As you pointed out, my standalones have a back-story of something that happened in World War II that is affecting the events of today, and in those books I’ve tried to emphasise the importance women played in our history, something that is often undervalued.
DC: Many of us come to writing from a previous work life? And you?
VD: Not any more. But for many years I did. I worked full time as a systems analyst at a big bank and was a single mother of three to boot. For years I was what I call a Sunday writer, meaning that the only time I could find to myself to write was for a few hours on the weekends when the kids were busy. It took me four years to write my first book that way. The children got older, and I had a bit more time to myself, and then they grew up and moved out of the house and I had all sorts of time to write! When I was working, I would come home every night, feed the dog, and sit down and write.
I was lucky enough to be able to take early retirement two years ago, and so I am no longer a Sunday writer. When I retired I moved out of the suburbs to a place in the country that is now my own little writer’s retreat. From my desk I have a view out the window over a farmer’s field (last year wheat, this year beans) to a line of trees in the far distance. Perfection.
DC: You write, what, two books a year? Most writers would consider that to be a lot.
VD: Yes, I’m now doing two books a year, one in the Klondike series and one Smith and Winters. I haven’t written a stand-alone for a few years, but I have one percolating at the back of my mind. I also do a lot of promotion, long-distance trips as well as local bookstores, plus online stuff such as writing for two blogs.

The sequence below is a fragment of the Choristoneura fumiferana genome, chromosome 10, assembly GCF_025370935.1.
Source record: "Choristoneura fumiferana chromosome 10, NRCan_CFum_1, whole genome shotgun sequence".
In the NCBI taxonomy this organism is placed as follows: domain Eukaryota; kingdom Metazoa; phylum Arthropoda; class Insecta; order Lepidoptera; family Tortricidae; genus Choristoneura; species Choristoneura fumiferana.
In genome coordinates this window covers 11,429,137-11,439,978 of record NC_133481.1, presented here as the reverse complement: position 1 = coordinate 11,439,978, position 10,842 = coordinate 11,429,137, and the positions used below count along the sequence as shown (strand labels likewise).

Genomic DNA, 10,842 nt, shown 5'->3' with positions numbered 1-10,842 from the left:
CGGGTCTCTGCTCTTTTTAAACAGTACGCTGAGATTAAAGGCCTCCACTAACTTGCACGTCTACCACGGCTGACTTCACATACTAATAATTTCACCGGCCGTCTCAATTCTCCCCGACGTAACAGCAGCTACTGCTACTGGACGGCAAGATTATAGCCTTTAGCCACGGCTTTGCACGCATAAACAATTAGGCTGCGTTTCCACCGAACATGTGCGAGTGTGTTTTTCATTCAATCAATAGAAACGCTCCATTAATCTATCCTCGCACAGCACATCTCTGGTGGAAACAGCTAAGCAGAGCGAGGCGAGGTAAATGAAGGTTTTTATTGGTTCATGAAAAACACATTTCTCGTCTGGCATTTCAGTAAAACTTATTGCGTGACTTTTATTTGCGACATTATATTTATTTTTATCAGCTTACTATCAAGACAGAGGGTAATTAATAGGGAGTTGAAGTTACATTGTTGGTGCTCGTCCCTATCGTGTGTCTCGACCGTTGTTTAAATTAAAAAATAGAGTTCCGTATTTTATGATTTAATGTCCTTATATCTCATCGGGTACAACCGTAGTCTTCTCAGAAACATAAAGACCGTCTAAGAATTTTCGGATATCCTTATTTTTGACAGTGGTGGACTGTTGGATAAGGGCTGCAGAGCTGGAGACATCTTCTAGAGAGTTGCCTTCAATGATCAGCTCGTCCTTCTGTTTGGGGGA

DC: Any tips for those of us who procrastinate just to get one book done?
VD: I don’t really have any tips – my time is my own now which helps immensely. I write seven days a week, every day when I’m at home. I never write a word when I’m on the road, but I’m thinking that might have to change. As for tips, my only tip to beginning writers is to do what you can. If you’re busy with your job, home, family, write when you can, read a lot, and remember that one day your time will come. It did for me.
DC: What’s the state of Canadian crime writing today?
VD: Wonderful! You need no more evidence than to look at this great series you’re doing for Mystery Fanfare. When I first starting writing, Canadian crime writers were told to set their books in the U.S., that no one would read a book set in Canada. There is still some of that – I know a writer who has just been given a three book contract from a major publisher (Canadian offshoot of a U.S. publisher) who had to change her locale from Toronto to New York – but it is rarer. Look at me – I’m published by an American publisher (Poisoned Pen Press), and they’re happy with my settings. In Canada itself though, crime writing don’t get no respect. The idea of a crime novel being nominated for a non-mystery award is laughable. The Canadian literary world is pretty snobbish that way. But I’d suggest that writers such as Peter Robinson, Gail Bowen, Louise Penny, are laughing... all the way to the bank, as they say. And we mystery readers are laughing too, as we read great books by Louise or Anthony Bidulka or Rick Blechta, books about places we can relate to.